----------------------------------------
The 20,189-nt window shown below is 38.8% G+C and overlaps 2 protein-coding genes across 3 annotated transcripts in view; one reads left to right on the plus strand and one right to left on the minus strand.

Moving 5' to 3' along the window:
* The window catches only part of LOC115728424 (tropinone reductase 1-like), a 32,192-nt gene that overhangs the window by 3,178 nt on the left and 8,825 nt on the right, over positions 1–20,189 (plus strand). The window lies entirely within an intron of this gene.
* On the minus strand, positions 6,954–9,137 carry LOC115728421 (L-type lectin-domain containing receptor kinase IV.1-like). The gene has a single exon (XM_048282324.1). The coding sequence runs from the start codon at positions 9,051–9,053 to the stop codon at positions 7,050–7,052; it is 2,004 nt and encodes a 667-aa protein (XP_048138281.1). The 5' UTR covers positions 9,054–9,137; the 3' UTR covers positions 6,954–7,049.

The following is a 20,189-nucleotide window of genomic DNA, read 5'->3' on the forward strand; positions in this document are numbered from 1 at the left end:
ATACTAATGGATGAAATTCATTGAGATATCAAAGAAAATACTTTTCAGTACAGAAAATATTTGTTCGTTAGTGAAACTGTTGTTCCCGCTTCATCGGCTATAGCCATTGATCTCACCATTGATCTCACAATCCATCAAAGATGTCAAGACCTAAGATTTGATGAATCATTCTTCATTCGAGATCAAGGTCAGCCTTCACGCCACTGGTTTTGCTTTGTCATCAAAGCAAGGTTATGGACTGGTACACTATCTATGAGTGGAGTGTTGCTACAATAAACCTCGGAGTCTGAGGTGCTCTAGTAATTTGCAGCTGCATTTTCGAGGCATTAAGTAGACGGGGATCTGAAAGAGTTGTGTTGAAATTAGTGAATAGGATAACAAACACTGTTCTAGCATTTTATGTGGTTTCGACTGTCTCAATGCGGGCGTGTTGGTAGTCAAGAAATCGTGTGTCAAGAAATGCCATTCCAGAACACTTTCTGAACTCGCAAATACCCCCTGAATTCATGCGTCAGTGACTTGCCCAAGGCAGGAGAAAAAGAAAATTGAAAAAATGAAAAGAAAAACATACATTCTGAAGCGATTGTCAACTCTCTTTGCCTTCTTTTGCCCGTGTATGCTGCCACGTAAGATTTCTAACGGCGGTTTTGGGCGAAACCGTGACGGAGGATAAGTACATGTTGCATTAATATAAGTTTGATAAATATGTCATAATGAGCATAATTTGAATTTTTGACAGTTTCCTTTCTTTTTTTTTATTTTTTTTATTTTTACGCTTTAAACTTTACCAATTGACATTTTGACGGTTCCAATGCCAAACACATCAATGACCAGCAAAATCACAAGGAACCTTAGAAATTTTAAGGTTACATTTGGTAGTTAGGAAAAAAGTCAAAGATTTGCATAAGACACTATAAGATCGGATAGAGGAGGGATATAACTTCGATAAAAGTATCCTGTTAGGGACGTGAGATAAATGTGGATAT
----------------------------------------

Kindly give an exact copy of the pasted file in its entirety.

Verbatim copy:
The 20,189-nt window shown below is 38.8% G+C and overlaps 2 protein-coding genes across 3 annotated transcripts in view; one reads left to right on the plus strand and one right to left on the minus strand.

Moving 5' to 3' along the window:
* The window catches only part of LOC115728424 (tropinone reductase 1-like), a 32,192-nt gene that overhangs the window by 3,178 nt on the left and 8,825 nt on the right, over positions 1–20,189 (plus strand). The window lies entirely within an intron of this gene.
* On the minus strand, positions 6,954–9,137 carry LOC115728421 (L-type lectin-domain containing receptor kinase IV.1-like). The gene has a single exon (XM_048282324.1). The coding sequence runs from the start codon at positions 9,051–9,053 to the stop codon at positions 7,050–7,052; it is 2,004 nt and encodes a 667-aa protein (XP_048138281.1). The 5' UTR covers positions 9,054–9,137; the 3' UTR covers positions 6,954–7,049.

The following is a 20,189-nucleotide window of genomic DNA, read 5'->3' on the forward strand; positions in this document are numbered from 1 at the left end:
ATACTAATGGATGAAATTCATTGAGATATCAAAGAAAATACTTTTCAGTACAGAAAATATTTGTTCGTTAGTGAAACTGTTGTTCCCGCTTCATCGGCTATAGCCATTGATCTCACCATTGATCTCACAATCCATCAAAGATGTCAAGACCTAAGATTTGATGAATCATTCTTCATTCGAGATCAAGGTCAGCCTTCACGCCACTGGTTTTGCTTTGTCATCAAAGCAAGGTTATGGACTGGTACACTATCTATGAGTGGAGTGTTGCTACAATAAACCTCGGAGTCTGAGGTGCTCTAGTAATTTGCAGCTGCATTTTCGAGGCATTAAGTAGACGGGGATCTGAAAGAGTTGTGTTGAAATTAGTGAATAGGATAACAAACACTGTTCTAGCATTTTATGTGGTTTCGACTGTCTCAATGCGGGCGTGTTGGTAGTCAAGAAATCGTGTGTCAAGAAATGCCATTCCAGAACACTTTCTGAACTCGCAAATACCCCCTGAATTCATGCGTCAGTGACTTGCCCAAGGCAGGAGAAAAAGAAAATTGAAAAAATGAAAAGAAAAACATACATTCTGAAGCGATTGTCAACTCTCTTTGCCTTCTTTTGCCCGTGTATGCTGCCACGTAAGATTTCTAACGGCGGTTTTGGGCGAAACCGTGACGGAGGATAAGTACATGTTGCATTAATATAAGTTTGATAAATATGTCATAATGAGCATAATTTGAATTTTTGACAGTTTCCTTTCTTTTTTTTTATTTTTTTTATTTTTACGCTTTAAACTTTACCAATTGACATTTTGACGGTTCCAATGCCAAACACATCAATGACCAGCAAAATCACAAGGAACCTTAGAAATTTTAAGGTTACATTTGGTAGTTAGGAAAAAAGTCAAAGATTTGCATAAGACACTATAAGATCGGATAGAGGAGGGATATAACTTCGATAAAAGTATCCTGTTAGGGACGTGAGATAAATGTGGATAT